• A
  • B
  • C
  • D
  • E
  • F
  • G
  • H
  • I
  • J
  • K
  • L
  • M
  • N
  • O
  • P
  • Q
  • R
  • S
  • T
  • U
  • V
  • W
  • X
  • Y
  • Z
  • #

Try This at Home: On the Hunt For Glowing Millipede Xystocheir Dissecta (VIDEO)

//yeti-cir-test.s3.amazonaws.com/uploaded/images/2010/12/millipede_thumb/original/millipede_thumb.jpg
 

They've got fireflies back east but glow-in-the-dark bugs are a rarity here in the Bay Area. Or are they? That depends. If you pick up a UV flashlight (also known as a black light) and go out to a park or your backyard you'll probably spot one of these guys, it's a millipede called the Xystocheir dissecta and I saw this one in El Cerrito hills near my house. (By the way, the video wasn't altered, it's actually what I saw!)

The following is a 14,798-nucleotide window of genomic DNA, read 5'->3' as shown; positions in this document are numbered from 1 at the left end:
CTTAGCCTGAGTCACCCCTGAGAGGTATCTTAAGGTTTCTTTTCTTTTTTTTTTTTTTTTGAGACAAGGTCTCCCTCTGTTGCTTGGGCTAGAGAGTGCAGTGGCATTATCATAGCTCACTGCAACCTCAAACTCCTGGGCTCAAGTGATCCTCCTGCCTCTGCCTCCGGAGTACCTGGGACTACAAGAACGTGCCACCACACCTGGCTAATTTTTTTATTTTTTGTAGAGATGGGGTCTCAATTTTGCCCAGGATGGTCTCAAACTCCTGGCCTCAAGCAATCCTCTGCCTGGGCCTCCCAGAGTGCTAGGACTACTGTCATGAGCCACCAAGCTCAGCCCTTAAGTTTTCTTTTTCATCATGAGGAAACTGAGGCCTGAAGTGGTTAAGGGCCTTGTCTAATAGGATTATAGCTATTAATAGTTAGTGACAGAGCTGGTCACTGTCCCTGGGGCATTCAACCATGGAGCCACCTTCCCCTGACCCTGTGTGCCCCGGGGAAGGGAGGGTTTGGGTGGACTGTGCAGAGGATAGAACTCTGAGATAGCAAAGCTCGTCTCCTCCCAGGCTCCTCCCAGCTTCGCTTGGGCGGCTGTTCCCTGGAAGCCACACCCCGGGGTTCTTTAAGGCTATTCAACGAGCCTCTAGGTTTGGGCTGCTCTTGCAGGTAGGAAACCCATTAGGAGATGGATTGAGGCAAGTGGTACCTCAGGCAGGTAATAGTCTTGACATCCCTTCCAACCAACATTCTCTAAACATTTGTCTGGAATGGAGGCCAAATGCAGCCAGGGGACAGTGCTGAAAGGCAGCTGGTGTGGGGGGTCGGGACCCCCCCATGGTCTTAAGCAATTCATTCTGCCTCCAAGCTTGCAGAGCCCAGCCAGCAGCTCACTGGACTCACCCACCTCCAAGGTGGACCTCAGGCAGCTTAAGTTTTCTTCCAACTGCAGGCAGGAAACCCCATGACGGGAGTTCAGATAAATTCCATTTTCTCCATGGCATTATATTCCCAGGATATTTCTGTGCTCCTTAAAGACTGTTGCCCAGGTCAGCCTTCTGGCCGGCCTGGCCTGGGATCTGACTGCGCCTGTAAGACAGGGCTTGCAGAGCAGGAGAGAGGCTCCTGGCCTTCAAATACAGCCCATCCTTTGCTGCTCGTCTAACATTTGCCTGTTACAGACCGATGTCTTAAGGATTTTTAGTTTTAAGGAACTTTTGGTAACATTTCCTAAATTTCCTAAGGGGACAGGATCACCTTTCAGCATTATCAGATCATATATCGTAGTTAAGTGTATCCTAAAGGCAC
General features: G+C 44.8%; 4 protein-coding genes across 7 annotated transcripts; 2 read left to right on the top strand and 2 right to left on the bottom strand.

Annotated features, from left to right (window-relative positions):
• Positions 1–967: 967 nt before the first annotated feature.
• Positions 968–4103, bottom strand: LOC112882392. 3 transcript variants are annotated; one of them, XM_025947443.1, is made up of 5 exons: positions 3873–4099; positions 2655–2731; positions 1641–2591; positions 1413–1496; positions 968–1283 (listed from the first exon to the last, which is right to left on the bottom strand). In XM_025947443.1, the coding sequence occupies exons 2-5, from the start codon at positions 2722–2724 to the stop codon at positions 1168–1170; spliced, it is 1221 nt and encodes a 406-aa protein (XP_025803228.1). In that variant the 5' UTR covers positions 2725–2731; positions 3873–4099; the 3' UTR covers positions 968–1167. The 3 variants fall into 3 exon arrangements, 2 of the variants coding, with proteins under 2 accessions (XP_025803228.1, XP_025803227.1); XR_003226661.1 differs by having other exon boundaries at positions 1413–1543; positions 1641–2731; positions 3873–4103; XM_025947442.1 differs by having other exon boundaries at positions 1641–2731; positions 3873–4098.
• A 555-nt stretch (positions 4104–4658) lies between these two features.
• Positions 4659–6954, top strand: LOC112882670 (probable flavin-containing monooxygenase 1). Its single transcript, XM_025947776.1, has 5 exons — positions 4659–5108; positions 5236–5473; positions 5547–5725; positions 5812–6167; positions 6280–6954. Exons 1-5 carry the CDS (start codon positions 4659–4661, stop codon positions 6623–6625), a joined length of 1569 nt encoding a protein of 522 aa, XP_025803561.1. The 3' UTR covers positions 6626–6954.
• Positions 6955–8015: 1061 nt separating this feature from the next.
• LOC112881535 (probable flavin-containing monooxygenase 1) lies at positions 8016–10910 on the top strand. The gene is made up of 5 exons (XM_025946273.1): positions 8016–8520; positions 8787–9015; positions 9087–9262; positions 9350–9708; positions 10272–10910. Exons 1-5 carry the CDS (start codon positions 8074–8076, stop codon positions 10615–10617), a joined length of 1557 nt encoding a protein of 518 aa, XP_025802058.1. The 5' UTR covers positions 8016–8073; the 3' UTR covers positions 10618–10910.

Millipede in El Cerrito, Calif

They come out in the fall and winter and forage through the detritus under oak trees. You can find the Xystocheir dissecta all over the Bay Area. These millipedes fluoresce, which means that chemicals in their skin absorb the invisible UV light and then re-emit the energy as visible light.

According to Paul Marek, a researcher at University of Arizona, another species of millipede, Motyxia sequoiae, is truly bioluminescent, which means they glow in the dark even without a UV light shining on them, just like a firefly.  These are found in the southern Sierra Nevada mountains and in Sequoia National Park.

By the way, if you're a serious bug hobbyist, you should check out Marek's project he's trying "to collect all described species of xystodesmid millipede in the United States. Specimens will be photographed, color measured with a spectrometer, and DNA and RNA archived."

Discuss & Contribute

— Citizen Contributions and Discussion

Comments are loading ...

The Bay Citizen thanks our sponsors
The Bay Citizen thanks our sponsors